Conference paper Open Access

Assessment of Sociodemographic Disparities in Environmental Exposure Might be Erroneous due to Neighborhood Effect Averaging: Implications for Environmental Inequality Research

Kim, Junghwan; Kwan, Mei-Po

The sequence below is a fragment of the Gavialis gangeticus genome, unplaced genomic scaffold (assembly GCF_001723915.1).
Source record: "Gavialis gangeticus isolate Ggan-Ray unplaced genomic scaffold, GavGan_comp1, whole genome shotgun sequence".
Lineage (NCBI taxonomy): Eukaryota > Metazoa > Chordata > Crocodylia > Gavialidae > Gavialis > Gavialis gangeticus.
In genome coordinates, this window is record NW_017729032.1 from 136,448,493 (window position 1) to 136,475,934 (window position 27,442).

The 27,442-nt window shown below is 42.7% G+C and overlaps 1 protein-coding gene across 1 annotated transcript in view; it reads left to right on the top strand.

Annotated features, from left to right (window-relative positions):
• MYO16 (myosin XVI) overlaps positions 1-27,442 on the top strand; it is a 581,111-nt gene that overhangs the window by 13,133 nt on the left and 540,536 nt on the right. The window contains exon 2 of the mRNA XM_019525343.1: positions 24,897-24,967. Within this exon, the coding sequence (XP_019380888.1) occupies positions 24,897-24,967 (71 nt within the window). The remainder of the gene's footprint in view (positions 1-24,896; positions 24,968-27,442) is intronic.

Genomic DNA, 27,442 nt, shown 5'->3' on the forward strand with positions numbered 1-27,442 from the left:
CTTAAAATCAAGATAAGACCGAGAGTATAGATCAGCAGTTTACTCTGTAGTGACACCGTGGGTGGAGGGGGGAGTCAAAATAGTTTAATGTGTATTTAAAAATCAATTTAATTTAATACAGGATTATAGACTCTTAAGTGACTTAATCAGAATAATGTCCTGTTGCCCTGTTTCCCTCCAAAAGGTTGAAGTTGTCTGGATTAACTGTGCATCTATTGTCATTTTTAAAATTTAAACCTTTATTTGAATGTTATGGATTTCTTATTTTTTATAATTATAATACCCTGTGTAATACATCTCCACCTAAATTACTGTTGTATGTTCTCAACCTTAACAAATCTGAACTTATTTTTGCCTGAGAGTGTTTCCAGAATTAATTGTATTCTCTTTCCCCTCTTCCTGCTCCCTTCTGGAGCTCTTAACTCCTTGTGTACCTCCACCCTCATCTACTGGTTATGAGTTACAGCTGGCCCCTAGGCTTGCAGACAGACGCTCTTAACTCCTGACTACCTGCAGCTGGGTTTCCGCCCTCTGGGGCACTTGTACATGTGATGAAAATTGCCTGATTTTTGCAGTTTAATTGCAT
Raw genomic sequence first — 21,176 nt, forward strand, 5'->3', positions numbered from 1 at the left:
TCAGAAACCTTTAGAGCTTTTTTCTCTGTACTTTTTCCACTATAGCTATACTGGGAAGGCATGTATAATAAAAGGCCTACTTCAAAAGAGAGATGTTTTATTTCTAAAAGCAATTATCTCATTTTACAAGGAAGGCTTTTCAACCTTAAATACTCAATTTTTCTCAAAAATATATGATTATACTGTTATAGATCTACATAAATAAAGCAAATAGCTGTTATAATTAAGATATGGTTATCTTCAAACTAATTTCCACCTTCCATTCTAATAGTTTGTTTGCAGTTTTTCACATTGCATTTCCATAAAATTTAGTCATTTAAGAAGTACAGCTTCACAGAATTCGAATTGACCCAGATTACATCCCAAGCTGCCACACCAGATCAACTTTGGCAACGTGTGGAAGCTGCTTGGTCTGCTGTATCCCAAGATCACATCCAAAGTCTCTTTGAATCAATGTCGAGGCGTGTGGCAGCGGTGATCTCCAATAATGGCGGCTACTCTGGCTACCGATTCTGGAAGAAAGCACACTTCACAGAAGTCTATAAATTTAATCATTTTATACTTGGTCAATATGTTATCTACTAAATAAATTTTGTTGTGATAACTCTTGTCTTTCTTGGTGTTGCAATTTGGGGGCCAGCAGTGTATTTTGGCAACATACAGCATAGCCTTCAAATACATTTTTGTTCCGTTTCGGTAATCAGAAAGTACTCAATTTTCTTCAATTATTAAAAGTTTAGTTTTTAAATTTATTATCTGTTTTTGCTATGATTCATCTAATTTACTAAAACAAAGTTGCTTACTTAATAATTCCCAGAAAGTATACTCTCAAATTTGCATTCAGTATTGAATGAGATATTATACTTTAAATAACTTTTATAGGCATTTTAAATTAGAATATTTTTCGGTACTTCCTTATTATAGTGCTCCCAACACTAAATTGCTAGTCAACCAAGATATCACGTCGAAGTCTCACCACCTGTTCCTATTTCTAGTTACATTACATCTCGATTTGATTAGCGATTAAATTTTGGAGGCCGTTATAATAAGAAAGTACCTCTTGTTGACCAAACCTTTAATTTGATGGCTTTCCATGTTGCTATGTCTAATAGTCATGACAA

This paper examines the neighborhood effect averaging problem (NEAP) in the evaluation of sociodemographic disparities in people’s air pollution exposures in Los Angeles using GIScience methods and activity-travel diary data of 3790 individuals. Spatial regression model results indicate that assessments of sociodemographic disparities in people’s air pollution exposures are erroneous when people’s daily mobility is ignored because of the different manifestations of neighborhood effect averaging for different social/racial groups. Therefore, to avoid erroneous conclusions in environmental inequality research, it would be critical to consider the NEAP in studies of

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